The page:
Residents have been told to expect “damaging winds and heavy rainfall” in Queensland while NSW fared no better, with the BOM stating “dangerous rain and coastal erosion” is expected to worsen in the affected areas.

A spokeswoman said there will be increased rain, wind and waves on Tuesday morning but said conditions would ease “at some point.”

“The expectation at the moment is later in the day. But, certainly, [Tuesday] morning we’d be expecting some increased rain, wind and waves. The surf does look like it’ll hang around for a bit longer now.”

The BOM’s Queensland branch issued a flood watch and severe weather warning from Fraser Island to the Queensland-NSW border, warning of river level rises and minor flooding.

“The Logan, Albert and south coast River catchment areas are now saturated with renewed river level rises expected with forecast rainfall,” it said. “Storms are expected throughout the flood watch area during Monday and into Tuesday.”

In NSW heavy rainfall was expected to intensify on Monday evening before easing late Tuesday or early Wednesday.

Heavy rainfall is expected in the mid-north coast along with thunderstorms, flash flooding, damaging winds and surf and abnormally high tides that could lead to “significant” beach erosion north of the Ballina area, the BOM said.

 


 Severe storms are set to continue to smash Australia on Tuesday, BOM warns.

 

Sandbags in place at Byron Bay which faces further beach erosion. Picture: Regi Varghese/Getty Images

Sandbags in place at Byron Bay which faces further beach erosion.

A platform collapses on Byron Bay's Main Beach during king tides.

A platform collapses on Byron Bay's Main Beach during king tides.

BYRON’S MAIN BEACH ‘SWALLOWED’

The coastline has been pummelled by gale-force winds and extreme high tides in the last few days, leading to over 900 requests for assistance over the course of the savage weather event. Karlene York from the SES said “most of the jobs we’re assisting with are fallen trees, leaking roofs and windows”.

As the areas prepare for another day of up 104km/h winds which were recorded in Cape Byron Monday morning, social media has been filled with images of damage inflicted in the 1000km danger zone.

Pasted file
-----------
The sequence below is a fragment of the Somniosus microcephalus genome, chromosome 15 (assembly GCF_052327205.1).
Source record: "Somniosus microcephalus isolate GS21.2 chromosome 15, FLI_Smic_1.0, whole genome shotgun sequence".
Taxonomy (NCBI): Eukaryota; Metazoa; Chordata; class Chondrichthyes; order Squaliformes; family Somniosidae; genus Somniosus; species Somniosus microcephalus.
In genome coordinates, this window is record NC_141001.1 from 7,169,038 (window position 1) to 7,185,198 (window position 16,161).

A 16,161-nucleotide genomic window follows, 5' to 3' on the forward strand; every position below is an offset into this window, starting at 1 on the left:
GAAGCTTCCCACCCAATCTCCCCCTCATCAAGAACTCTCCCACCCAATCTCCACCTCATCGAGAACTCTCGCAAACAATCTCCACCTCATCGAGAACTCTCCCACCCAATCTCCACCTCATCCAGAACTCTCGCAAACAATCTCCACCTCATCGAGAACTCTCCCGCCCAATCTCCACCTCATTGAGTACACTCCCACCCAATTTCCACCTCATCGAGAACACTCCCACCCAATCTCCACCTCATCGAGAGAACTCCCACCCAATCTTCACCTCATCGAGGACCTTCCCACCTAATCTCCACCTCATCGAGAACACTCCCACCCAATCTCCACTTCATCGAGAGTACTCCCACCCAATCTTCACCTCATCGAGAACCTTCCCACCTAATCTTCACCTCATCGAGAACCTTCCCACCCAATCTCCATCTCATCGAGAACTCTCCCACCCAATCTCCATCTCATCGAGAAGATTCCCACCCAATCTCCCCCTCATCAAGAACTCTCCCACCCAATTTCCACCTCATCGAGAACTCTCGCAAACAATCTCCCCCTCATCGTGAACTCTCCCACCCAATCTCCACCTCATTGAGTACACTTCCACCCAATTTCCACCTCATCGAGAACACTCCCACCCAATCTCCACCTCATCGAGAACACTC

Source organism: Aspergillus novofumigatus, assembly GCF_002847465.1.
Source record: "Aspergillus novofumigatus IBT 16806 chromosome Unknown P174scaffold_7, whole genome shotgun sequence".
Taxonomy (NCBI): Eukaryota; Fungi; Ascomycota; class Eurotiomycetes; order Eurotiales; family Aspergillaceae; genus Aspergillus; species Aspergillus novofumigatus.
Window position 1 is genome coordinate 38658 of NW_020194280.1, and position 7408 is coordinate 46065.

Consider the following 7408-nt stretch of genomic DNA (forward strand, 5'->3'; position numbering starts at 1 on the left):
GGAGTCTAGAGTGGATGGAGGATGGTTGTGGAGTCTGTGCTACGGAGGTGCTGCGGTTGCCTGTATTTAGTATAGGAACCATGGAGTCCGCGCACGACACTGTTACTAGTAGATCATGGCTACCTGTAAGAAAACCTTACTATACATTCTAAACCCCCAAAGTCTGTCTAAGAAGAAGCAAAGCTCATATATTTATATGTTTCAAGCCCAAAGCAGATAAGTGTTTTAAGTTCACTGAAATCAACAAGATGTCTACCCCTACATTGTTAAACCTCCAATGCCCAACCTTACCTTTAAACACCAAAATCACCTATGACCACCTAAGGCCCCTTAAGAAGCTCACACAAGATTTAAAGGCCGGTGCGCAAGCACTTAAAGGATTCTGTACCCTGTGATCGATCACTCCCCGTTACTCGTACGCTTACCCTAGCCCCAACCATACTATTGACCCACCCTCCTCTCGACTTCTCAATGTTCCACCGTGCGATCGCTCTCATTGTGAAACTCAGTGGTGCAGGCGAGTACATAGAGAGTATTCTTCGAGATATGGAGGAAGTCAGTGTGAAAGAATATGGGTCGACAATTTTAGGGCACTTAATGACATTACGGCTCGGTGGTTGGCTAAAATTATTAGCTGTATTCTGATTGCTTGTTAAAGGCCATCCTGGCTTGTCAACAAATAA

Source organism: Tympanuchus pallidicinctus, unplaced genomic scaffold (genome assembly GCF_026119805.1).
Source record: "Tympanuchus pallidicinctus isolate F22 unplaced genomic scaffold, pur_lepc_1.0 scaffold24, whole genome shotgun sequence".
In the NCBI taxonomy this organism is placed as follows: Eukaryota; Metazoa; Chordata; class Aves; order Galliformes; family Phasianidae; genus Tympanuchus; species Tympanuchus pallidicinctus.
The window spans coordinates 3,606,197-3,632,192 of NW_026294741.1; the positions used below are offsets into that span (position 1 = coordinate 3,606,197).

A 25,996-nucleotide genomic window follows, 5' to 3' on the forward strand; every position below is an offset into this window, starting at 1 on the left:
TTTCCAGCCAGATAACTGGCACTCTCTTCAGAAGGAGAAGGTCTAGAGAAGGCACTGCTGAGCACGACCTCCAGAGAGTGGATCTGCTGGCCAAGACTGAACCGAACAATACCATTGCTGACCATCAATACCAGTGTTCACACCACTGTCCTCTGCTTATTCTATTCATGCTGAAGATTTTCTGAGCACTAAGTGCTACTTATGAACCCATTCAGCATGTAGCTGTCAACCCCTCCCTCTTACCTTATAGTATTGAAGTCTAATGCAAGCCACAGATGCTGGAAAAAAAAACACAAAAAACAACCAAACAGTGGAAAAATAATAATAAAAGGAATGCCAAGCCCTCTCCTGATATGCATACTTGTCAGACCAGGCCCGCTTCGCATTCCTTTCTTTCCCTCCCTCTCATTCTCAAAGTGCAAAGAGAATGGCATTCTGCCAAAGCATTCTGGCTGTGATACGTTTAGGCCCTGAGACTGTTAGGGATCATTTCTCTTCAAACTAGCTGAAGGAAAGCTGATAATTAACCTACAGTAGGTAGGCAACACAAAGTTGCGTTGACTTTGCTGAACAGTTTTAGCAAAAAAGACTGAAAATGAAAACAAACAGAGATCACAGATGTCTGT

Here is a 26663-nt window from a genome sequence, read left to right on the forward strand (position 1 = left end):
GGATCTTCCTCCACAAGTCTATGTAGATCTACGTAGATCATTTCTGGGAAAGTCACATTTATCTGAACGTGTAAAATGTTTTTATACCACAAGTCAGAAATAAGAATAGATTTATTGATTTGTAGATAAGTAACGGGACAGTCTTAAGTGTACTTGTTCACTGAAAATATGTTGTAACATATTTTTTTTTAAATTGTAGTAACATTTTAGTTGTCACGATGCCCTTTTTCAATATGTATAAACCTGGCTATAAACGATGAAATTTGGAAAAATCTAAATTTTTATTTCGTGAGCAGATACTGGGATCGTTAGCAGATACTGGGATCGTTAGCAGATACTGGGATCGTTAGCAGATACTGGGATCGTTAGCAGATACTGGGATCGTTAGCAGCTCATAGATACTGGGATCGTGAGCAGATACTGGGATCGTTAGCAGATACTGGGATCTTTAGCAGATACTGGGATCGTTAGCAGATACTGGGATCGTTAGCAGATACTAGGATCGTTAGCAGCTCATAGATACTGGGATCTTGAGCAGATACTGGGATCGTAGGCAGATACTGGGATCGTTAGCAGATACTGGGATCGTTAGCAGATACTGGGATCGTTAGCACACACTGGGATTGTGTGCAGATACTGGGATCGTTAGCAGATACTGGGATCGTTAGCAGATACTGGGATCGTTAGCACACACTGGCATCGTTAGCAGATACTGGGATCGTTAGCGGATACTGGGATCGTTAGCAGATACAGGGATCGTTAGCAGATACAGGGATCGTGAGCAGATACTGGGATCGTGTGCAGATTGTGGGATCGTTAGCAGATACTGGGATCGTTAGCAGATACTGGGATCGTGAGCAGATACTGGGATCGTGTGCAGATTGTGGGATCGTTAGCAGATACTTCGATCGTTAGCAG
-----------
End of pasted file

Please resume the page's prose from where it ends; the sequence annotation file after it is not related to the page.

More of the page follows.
Byron Bay saw 6m waves and abnormally high tides. Byron Shire Mayor Simon Richardson told Sky News he hopes the main beach will be able to recover.

“It’s a beach that we all hold really dear,” he said. “We’ve had quite a lot of erosion events leading up to this previously and obviously we’ve got another big king tide tomorrow and some more gnarly weather so hopefully we all batten down the hatches and so does this particular area and when the water recedes the beach can begin to restore itself.”

Mr Richardson called for locals and tourists to be responsible and remain safe by not driving on flooded roads.

“Along the coast the waves have been huge, we’re looking up to five metre waves, we’ve got large swells, crazy water, we’ve also got king tides and really high water levels smashing along the whole coast,” he said.

Queensland Police shared photos of a “serious landslide” in Mount Tamborine that showed huge boulders that had closed Tamborine Mountain Road, locally known as the goat track.

“Now that’s a big rock,” one post read, showing a police officer beside a giant boulder.

A jaw-dropping video of First Bay Coolum’s usually pristine beach completely encased in thick mounts of murky white foam also captivated social media, showing the lathery white substance wobbling on top of the water in the aftermath of the brutal weather.

First Bay Coolum in Queensland has been overrun with a white lathery foam. Picture: Storyful. Picture: Storyful

First Bay Coolum in Queensland has been overrun with a white lathery foam.

Sunshine Coast Daily shared a video of water surging over a spillway at Wappa Dam which was currently sitting at nearly 110 per cent capacity with more rain expected.

Thousands were left without power in many areas with police closing roads as debris falls from buildings and trees.

INSURANCE RISK

Meanwhile, as the east coast is battered by wild weather, comparison site Finder.com.au has revealed that 4.6 million households – or 46 per cent – are not covered by insurance in the event of a flood.

Of these Aussies, one in seven don’t have home and contents insurance altogether, while a further 32 per cent have insurance but are not covered by floods while one in four aren’t sure of their cover.

And according to a Finder analysis of the Insurance Council of Australia data, floods have cost insurers $5.6 billion in damages in the past decade.

“It’s important to gather as much information as possible so your insurer has no reason to deny your claim. Take photographs and document everything you can,” Finder insurance specialist Taylor Blackburn said.

“It’s also vital to prove you took measures to prevent any damage. If you’ve had gutters cleared, removed low-hanging branches from around your house or repaired roof leaks, give this information to your insurer, along with dates and receipts if possible.

“In many cases you have to actively take out flood cover, so check it was included in your policy before claiming.

“We’re in for a wet summer so if you’re yet to take out home and contents insurance, now is the time to do it. Precautionary measures can save you thousands of dollars in the long run.”